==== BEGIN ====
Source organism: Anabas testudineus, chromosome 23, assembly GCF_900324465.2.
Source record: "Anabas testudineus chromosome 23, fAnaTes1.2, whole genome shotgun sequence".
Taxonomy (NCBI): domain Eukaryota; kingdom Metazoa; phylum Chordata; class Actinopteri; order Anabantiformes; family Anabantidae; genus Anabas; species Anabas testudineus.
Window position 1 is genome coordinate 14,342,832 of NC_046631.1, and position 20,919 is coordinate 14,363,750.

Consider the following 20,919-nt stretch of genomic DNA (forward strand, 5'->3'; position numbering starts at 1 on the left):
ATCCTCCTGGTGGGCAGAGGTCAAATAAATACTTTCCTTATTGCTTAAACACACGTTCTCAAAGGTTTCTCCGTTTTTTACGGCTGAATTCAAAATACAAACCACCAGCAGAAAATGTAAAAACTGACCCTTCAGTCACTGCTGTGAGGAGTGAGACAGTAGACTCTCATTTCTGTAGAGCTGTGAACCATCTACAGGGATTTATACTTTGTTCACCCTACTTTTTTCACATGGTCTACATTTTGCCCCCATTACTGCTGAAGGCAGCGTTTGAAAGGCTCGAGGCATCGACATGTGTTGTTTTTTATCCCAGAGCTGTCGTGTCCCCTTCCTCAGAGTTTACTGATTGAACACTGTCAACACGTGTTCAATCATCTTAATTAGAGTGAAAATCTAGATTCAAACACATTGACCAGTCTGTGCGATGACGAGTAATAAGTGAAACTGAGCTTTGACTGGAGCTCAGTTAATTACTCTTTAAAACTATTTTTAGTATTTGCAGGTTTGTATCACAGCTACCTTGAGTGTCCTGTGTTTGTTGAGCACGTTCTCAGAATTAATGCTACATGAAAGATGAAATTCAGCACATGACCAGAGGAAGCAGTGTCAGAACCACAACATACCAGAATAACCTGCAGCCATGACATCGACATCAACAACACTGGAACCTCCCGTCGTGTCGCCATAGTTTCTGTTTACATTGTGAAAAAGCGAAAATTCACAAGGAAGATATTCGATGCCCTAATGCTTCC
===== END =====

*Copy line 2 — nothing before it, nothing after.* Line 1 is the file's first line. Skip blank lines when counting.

Source record: "Anabas testudineus chromosome 23, fAnaTes1.2, whole genome shotgun sequence".